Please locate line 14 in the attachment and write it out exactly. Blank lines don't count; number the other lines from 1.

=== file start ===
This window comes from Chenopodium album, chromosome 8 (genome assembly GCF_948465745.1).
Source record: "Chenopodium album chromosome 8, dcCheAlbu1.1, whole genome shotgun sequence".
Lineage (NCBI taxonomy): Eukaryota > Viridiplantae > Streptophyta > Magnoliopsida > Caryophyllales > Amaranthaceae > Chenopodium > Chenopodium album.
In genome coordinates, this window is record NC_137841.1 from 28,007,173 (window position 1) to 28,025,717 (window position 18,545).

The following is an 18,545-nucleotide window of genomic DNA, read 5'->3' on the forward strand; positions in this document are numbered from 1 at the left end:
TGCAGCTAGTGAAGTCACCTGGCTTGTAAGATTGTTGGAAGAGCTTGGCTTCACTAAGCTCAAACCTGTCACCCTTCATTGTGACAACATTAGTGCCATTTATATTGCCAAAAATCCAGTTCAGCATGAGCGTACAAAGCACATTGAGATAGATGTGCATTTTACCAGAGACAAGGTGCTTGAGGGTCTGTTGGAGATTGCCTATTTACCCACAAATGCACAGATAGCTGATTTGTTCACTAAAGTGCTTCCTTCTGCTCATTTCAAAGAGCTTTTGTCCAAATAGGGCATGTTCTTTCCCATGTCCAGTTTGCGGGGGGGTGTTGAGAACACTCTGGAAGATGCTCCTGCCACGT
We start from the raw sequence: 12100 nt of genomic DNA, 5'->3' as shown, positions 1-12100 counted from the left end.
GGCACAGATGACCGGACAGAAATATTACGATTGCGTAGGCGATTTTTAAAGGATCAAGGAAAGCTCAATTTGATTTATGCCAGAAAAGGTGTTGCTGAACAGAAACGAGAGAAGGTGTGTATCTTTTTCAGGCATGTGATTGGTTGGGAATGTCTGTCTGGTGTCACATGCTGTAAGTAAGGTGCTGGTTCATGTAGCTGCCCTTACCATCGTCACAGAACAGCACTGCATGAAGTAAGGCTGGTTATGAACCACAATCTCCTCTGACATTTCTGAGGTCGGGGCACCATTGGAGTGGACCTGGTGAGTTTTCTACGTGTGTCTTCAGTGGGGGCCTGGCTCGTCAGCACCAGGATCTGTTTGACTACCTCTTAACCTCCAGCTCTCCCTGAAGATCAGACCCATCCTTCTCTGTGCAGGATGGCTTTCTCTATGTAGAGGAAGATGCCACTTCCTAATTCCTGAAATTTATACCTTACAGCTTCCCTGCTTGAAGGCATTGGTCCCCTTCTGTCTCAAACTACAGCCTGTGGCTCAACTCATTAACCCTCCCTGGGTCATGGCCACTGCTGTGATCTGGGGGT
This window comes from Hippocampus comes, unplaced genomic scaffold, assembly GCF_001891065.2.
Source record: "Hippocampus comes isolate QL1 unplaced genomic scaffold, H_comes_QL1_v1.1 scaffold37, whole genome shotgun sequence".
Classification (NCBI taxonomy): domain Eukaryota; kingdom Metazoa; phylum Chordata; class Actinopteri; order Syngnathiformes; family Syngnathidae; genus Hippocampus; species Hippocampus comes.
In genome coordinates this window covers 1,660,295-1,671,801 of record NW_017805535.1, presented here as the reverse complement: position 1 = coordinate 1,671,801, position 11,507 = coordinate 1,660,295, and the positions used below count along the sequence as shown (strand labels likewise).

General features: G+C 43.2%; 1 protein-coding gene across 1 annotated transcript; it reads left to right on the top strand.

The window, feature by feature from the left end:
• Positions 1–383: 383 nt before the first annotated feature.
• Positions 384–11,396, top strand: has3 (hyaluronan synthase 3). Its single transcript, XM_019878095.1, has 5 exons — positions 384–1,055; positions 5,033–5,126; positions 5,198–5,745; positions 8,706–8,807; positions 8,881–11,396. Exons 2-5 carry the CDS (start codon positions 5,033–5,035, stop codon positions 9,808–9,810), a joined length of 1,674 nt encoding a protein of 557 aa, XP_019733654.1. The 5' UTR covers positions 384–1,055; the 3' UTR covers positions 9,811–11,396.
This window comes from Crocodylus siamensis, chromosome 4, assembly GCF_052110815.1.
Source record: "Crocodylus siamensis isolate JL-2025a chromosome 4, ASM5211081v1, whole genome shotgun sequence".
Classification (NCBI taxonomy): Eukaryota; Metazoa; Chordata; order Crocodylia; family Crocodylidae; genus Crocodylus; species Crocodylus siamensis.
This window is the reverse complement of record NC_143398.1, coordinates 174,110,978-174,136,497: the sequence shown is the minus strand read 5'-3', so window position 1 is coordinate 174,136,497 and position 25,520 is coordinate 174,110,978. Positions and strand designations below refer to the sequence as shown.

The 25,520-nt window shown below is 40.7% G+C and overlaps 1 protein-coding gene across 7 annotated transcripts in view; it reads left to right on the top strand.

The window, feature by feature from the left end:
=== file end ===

The window, feature by feature from the left end: